Empire and Metro both declined to comment on Singh’s remarks when contacted by Global News.
Are grocery chains really profiteering?
Those profit margins have risen significantly since before the pandemic.
In 2019, Empire’s profit margin was just 1.17 per cent, while Loblaw’s was 1.86 per cent and Metro’s was 3.28 per cent.
In Empire’s case, that marks a 135-per-cent increase over the course of the pandemic. Loblaw’s profit margin has soared 91 per cent, and Metro’s shot up 41 per cent.
Yet James Brander, an economics professor at the University of British Columbia’s Sauder School of Business, said the increases likely do not rise to the level of profiteering, which would suggest the higher profits are due to illegal or nefarious practices.
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“I wouldn’t view this as profiteering and I wouldn’t view it as unusual, and I certainly wouldn’t think that it calls for government intervention,” he said.
“Businesses are in business to make profits, and they are focused on growth, so that’s what they’re trying to do.”
Brander said he also wouldn’t support Singh’s idea of an “excess profits tax” on grocery chains, arguing it would drive down incentives to keep costs down and retain staff.
“We want the producers of food to be investing more in producing food,” he explained. “And we’ll get that by having grocery stores promise to spend more on that food. You don’t get that by limiting their profits.”
In a statement, a spokesperson for Deputy Prime Minister and Finance Minister Chrystia Freeland’s office said the government remains focused on “building a fairer and more inclusive economy,” which includes ensuring the wealthiest Canadians and businesses pay their fair share in taxes.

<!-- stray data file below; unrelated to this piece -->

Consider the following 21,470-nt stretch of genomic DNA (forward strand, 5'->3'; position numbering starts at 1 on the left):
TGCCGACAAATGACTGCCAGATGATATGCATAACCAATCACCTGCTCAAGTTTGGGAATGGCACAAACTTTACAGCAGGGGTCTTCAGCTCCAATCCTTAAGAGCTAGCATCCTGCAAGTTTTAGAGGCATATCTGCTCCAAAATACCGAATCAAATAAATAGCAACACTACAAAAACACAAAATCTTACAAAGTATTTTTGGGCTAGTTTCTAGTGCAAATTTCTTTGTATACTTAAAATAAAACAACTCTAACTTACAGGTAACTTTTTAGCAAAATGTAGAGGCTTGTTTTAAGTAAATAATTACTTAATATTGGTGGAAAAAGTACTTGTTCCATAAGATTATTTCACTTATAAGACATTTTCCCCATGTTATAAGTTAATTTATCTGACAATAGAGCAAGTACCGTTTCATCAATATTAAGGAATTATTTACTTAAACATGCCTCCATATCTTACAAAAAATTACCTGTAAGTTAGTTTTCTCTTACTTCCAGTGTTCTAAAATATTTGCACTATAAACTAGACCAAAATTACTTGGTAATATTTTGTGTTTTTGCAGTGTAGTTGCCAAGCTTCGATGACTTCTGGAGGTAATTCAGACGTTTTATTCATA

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What does this mean for grocery prices?
Back in December, the Canada Food Price Report from Dalhousie University predicted Canadians would spend between five to seven per cent more on groceries in 2022.
That was before record inflation and the war in Ukraine drove prices up even further. Statistics Canada reported last month that grocery store prices rose 8.7 per cent year-over-year in March, the fastest annual rate since 2009, aided by the largest annual increase in dairy and egg prices since February 1983.
Four-fifths of respondents to a Leger poll released in March said they had started or planned to buy cheaper items at the grocery store to save on food bills and were cutting back on food waste.
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While Metro said its food prices inflated by just under five per cent, compared to 3.5 per cent in the most recent quarter, Loblaw said its consumer price index rose 7.5 per cent after hitting just 0.9 per cent the year before.
Both companies have noted that sales of their discount house brands have increased as customers look to curb spending.
Empire’s Medline said the company is focused on its supplier relationships to ensure competitive pricing for customers as inflation continues to push up the cost of goods. He also noted that higher fuel costs are also starting to make an impact on shipping expenses.
— with files from the Canadian Press